May I gently suggest that there’s a bit too much “Top Chef” coverage out there? It’s a fine show, pretty entertaining, but there’s only so much I’m willing to read about the first eliminated contestants or “Team Rainbow” which, it should be said, is now being promoted by Bravo’s P.R. team in e-mails to bloggers. I literally just got this e-mail: “Last night on Top Chef, the one lesbian and two gay cheftestants crowned themselves ‘Team Rainbow’ in an impromptu genius (and adorable) move over a glass of wine. Now Bravo has created a ‘Team Rainbow’ t-shirt, so anyone can join the club.”
Genius? Adorable? I can hear the producers now standing on set: “Can we get all the gay contestants outside? Great. You guys are Team Rainbow; now say it on camera.”
I also thought last night’s episode was a bit needlessly sadistic. Eliminating a contestant in the first Quickfire challenge? It wouldn’t seem so sinister, if I hadn’t read that New York Times Magazine profile of Bravo’s president, Lauren Zalaznick. She defends the idea by saying, “It’s like, you’ve really arrived in New York — it’s where you fight for your terrible pot-washing job after you’ve been executive chef back in wherever, and then you get fired for washing your pot wrong.”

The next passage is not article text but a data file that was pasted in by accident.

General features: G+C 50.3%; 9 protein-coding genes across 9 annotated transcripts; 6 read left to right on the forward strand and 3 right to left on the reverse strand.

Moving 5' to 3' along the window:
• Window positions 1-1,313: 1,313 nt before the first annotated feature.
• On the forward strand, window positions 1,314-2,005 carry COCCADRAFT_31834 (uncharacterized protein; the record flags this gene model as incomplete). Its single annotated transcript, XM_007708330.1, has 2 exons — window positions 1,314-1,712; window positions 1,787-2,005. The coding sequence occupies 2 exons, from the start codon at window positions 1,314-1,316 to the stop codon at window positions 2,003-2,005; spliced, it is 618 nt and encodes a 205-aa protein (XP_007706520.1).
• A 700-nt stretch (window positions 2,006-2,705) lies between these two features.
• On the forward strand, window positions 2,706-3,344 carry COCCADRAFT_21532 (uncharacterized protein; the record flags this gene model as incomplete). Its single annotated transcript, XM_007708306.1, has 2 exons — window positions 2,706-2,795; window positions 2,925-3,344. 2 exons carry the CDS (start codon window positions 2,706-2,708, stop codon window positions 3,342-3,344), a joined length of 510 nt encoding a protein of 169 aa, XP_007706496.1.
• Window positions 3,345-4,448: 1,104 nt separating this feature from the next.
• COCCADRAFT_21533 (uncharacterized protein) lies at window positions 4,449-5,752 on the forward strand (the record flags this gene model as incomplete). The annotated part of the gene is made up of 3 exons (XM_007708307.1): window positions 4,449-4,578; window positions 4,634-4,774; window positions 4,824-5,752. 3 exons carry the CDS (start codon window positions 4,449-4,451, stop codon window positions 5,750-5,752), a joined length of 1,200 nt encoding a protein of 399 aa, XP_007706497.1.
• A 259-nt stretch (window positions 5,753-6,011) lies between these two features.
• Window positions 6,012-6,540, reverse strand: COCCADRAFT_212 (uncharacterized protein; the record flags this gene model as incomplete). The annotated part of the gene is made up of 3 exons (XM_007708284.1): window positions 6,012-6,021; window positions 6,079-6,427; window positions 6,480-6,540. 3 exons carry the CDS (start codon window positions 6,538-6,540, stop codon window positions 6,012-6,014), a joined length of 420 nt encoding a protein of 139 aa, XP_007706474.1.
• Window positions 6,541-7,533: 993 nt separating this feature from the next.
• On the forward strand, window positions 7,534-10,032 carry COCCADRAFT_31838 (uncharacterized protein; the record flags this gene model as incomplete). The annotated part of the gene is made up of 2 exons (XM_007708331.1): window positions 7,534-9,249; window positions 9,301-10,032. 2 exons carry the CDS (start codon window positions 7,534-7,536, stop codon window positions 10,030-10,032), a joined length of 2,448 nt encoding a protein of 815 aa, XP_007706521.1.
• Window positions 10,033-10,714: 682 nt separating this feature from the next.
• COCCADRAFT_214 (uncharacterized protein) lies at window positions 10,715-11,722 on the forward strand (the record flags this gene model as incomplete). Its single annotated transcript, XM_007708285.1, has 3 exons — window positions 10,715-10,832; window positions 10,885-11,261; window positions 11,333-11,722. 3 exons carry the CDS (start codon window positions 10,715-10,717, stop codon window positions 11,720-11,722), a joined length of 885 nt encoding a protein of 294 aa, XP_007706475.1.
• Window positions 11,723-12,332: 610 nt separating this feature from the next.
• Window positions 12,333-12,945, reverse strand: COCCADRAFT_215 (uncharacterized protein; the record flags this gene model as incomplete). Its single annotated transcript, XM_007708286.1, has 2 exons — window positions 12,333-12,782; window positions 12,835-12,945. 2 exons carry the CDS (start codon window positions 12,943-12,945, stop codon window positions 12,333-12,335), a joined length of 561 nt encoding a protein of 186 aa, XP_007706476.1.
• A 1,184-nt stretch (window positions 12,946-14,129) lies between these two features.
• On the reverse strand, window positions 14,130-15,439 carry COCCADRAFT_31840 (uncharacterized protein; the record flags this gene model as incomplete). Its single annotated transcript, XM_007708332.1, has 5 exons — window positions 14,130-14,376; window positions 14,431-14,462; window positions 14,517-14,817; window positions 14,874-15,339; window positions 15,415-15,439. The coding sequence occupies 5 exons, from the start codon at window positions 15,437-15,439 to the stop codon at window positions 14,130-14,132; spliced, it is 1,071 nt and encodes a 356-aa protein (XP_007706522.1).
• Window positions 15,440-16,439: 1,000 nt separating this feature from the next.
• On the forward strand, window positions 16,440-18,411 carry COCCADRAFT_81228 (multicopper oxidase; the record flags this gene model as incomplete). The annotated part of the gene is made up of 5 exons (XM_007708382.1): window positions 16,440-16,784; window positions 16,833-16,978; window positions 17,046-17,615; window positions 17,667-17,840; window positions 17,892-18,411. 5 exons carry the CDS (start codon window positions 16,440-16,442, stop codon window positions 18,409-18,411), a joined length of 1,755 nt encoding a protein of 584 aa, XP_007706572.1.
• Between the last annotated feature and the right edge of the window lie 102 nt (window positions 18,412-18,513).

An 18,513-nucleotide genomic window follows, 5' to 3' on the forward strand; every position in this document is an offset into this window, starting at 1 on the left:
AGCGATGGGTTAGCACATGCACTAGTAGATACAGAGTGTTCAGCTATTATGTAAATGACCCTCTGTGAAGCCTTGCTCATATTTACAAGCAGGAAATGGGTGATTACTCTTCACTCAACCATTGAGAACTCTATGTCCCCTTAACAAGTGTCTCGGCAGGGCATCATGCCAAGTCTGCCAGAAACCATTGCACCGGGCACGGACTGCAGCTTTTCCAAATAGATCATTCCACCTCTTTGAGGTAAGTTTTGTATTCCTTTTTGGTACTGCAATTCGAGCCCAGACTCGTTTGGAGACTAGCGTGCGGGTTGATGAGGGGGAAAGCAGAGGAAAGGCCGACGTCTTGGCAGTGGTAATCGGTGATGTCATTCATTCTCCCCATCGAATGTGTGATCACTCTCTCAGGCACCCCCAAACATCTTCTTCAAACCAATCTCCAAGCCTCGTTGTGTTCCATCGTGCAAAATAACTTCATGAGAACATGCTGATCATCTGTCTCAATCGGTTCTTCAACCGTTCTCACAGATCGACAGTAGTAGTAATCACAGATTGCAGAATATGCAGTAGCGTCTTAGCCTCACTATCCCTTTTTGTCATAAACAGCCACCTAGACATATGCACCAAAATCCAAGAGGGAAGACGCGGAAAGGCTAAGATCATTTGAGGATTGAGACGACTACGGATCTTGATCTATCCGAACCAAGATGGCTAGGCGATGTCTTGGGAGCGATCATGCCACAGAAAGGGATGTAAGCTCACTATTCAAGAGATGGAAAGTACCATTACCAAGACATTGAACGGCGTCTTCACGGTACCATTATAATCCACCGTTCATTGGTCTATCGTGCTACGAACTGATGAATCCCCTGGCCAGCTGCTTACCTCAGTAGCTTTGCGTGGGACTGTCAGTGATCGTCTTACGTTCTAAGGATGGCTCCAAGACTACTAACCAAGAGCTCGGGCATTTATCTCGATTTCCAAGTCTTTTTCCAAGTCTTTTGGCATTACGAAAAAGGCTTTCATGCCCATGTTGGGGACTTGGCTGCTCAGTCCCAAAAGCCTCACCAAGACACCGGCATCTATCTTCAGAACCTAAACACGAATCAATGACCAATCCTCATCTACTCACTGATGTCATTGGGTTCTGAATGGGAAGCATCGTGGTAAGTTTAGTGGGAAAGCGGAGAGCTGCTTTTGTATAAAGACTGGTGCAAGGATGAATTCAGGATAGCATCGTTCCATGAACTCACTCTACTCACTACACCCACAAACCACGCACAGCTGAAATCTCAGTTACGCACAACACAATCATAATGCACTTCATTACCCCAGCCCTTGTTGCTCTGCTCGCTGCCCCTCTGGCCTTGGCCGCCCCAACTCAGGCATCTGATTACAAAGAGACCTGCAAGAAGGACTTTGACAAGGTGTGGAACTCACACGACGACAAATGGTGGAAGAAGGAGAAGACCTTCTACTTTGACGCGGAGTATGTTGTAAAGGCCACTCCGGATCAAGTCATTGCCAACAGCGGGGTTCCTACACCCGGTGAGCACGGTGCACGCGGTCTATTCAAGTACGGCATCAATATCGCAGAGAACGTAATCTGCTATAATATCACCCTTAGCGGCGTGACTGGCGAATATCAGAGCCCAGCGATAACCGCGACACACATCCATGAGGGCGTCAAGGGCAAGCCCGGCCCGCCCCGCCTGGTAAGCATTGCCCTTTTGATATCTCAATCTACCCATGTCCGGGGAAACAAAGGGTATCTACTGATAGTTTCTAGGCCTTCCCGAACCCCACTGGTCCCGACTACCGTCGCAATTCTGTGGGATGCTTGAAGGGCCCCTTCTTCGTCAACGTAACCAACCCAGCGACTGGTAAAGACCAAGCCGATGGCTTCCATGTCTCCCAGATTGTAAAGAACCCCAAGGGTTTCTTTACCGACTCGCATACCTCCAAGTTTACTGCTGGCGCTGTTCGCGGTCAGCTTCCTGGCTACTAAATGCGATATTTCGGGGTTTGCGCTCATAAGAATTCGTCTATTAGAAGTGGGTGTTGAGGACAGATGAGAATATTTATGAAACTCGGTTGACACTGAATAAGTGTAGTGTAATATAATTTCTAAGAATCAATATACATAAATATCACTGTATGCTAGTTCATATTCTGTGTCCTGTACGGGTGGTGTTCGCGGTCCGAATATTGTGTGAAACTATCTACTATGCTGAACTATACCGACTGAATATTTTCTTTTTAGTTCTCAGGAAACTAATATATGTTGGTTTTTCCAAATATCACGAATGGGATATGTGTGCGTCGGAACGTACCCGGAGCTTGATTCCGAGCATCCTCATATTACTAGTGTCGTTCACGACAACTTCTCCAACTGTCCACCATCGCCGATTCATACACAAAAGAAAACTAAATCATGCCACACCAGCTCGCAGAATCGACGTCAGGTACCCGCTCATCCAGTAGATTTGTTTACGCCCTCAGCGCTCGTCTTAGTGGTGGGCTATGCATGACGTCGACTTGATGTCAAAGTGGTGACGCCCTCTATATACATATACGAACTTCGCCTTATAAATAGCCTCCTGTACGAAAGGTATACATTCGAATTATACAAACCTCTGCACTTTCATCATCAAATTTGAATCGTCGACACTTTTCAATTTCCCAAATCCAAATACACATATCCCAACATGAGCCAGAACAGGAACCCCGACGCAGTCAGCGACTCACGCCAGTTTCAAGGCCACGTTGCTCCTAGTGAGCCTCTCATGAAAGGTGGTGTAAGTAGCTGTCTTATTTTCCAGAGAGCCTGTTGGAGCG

Just because terrible things happen to ambitious young chefs in New York doesn’t mean you have to make terrible things happen to ambitious young chefs in New York. Especially one who, we learned at the beginning, has a husband stationed in Iraq and who’s trying to restart her life.
But wait a second; now I’m guilty of the very thing I complained about at the beginning: too much “Top Chef” coverage. Ok, I confess, once you get into it, it’s kind of hard NOT to write about. But I’m curious what you think, readers: what did you think about last night’s episode? I feel bad for whichever cooking school the two eliminated contestants went to together–how embarrassing to lose not one but two of your alumni right off the bat.